Spatial Patterns of Climate Change in India

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A presentation made at a National Level Technical Symposium on Climate Change patterns in India in the 21st Century.

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  • India’s population dependency
  • Spatial Patterns of Climate Change in India

    1. 1. Identification of Spatial Patterns of Climate Change in India for the 21st Century M. Prasanth N. Khalid Ahmed Senior Undergraduate, B. Tech Senior Undergraduate, B. Tech Department of Production Engineering Department of Chemical Engineering National Institute of Technology National Institute of Technology Tiruchirapalli – 620015 Tiruchirapalli – 620015. Mentor: Padma Shri. Dr. N. Roddam Narasimha, FRS Victor Albertson Distinguished Professor of Atmospheric Sciences Centre for Atmospheric and Oceanic Sciences Indian Institute of Science Bangalore, India. Moments 2010, NIT – Trichy, India, 31 January 2010
    2. 2. Why study this problem? • Climate change could cause major environmental changes. • Agriculture, Forestry, Wetlands and fisheries – occupations based on soil condition • Crucial Factors: – Water based eco-systems depending on monsoon rains. Hence, study of climate change is essential to predict monsoonal rains. – Future prediction of droughts and adverse conditions is important and has direct impact on policy implications.
    3. 3. Previous Works • Observed data • Focuses only on precipitation S. N. Srivatsava et. al • Observed data • Focuses only of precipitation U. S. De et. al. • Observed data • Focuses only on temperature change S. K. Dash et. al • Observed data • Focuses only on monsoonal rains D. R. Kothwale et. al • Model data • Focuses on monsoonal change onlyDiffenbaugh et. al • Observed data • Focuses only on monsoonal changes Emori et. al • Model data • Focuses on precipitation and specific humidity • Simple models, hence not accurate and reliable. B. Wang et. al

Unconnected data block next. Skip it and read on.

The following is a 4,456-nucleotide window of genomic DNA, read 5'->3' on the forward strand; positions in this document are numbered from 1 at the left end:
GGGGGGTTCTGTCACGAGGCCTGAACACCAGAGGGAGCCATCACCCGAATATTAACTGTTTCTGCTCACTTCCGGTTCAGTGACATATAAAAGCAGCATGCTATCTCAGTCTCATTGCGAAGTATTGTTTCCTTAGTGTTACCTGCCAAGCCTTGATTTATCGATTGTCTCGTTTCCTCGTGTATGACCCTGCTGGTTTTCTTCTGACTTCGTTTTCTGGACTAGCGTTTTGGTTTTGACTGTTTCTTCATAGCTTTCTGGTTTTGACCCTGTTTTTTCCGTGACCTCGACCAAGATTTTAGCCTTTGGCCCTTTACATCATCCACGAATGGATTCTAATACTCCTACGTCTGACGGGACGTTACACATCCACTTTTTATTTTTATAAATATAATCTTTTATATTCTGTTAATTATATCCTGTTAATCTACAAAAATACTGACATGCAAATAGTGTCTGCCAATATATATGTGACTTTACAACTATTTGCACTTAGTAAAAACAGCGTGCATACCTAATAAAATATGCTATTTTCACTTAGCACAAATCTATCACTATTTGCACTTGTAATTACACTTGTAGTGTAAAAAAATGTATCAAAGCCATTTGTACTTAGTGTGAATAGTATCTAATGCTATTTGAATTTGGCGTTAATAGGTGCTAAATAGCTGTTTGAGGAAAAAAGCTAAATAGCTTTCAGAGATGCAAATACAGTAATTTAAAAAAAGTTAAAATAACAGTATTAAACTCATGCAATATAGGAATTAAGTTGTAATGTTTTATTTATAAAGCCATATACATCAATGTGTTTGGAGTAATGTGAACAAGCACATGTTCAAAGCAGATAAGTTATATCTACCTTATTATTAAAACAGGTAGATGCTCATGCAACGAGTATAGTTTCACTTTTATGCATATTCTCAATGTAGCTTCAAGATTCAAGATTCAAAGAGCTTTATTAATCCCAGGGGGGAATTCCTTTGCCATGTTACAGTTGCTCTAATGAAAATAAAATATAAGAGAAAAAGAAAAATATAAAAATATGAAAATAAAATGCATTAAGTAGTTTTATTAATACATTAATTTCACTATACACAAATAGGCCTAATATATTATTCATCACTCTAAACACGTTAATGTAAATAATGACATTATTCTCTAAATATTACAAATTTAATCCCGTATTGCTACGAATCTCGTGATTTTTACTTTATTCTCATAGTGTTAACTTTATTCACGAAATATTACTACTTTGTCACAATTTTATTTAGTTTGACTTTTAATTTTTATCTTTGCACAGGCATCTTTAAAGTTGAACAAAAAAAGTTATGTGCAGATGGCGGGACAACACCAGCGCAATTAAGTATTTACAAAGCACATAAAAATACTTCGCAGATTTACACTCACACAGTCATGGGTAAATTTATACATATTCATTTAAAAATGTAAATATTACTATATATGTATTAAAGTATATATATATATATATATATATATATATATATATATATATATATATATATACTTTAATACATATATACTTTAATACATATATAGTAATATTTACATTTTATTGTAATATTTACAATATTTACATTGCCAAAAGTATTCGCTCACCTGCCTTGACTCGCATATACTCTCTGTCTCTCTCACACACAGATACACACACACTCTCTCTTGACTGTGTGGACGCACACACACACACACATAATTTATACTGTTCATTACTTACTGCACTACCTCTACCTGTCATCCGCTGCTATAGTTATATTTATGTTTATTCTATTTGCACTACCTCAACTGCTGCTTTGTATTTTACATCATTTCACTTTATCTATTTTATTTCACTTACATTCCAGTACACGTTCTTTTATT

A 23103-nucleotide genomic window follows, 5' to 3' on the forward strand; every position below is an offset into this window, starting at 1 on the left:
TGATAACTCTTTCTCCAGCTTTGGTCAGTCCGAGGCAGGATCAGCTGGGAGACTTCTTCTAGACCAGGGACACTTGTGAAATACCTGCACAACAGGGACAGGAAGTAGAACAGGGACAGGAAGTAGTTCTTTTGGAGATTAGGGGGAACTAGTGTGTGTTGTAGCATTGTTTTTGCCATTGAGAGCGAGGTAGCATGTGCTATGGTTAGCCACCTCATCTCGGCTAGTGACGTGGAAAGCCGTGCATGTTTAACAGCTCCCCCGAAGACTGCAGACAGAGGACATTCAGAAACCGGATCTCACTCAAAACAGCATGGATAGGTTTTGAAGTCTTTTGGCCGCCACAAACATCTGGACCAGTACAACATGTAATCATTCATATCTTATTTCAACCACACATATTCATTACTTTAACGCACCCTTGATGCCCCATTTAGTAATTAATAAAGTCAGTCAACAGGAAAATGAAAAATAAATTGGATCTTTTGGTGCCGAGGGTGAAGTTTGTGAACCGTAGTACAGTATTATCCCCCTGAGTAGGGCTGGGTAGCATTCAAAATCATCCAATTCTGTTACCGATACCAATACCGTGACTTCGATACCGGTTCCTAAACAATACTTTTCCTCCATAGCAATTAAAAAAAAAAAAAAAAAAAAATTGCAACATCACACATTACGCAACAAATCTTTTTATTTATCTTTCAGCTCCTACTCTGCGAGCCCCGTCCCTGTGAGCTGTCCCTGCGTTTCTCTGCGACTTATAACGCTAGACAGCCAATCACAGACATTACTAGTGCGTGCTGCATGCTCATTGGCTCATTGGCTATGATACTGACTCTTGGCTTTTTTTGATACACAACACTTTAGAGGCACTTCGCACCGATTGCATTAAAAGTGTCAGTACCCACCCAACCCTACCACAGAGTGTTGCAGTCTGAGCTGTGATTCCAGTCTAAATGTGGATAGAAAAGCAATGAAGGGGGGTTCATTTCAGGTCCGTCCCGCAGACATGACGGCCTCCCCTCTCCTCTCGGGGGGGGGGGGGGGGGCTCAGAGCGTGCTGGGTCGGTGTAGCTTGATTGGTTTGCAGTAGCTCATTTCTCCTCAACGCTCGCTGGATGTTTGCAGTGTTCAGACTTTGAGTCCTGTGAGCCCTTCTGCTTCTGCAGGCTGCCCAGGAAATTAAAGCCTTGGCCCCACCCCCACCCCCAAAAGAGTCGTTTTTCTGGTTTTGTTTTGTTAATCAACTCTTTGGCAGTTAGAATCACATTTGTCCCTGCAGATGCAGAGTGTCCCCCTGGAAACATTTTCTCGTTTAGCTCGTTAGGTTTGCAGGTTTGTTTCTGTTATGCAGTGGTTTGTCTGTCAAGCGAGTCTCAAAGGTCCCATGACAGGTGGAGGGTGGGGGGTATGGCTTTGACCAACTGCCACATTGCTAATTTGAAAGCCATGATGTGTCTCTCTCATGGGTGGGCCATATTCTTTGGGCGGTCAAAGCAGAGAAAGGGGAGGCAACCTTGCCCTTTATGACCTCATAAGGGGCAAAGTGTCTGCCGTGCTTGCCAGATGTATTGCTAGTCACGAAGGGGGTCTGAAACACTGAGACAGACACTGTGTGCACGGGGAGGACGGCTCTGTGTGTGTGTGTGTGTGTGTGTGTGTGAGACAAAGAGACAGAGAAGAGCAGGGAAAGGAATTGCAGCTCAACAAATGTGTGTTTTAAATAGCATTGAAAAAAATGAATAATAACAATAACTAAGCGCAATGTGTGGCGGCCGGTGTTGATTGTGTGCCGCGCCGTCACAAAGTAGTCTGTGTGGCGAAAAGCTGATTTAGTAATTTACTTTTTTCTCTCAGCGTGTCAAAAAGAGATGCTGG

4. 4. What is new in our work? • Extensive analysis using 19 global climate models – run on Supercomputers – Fourth assessment report (AR4) of the UN based Intergovernmental Panel for Climate Change (IPCC) – No work done on India using any of the IPCC supercomputer models • Precipitation, Temperature change, Specific and Relative humidity – All variables considered unlike previous works, focusing only on monsoonal precipitation • Introduction of Net Water Budget = Precipitation – Evaporation – Used as Drought Index in our work • Introduction of Standard Euclidian Distance – for calculating the magnitude of response of climate change in various parts of India – predicts the regions which are vulnerable to climate change in future
    5. 5. Details of Analysis • India – land region between 68oE to 96oE and 8oN to 36oN • 19 CMIP3 atmosphere-ocean general circulation models – Multi model database – All models participated in the Fourth assessment of IPCC. • SRES A1B scenario is considered – CO2 concentration increases to 720 parts per million in 2100 – Characterized by a balanced emphasis on all energy sources.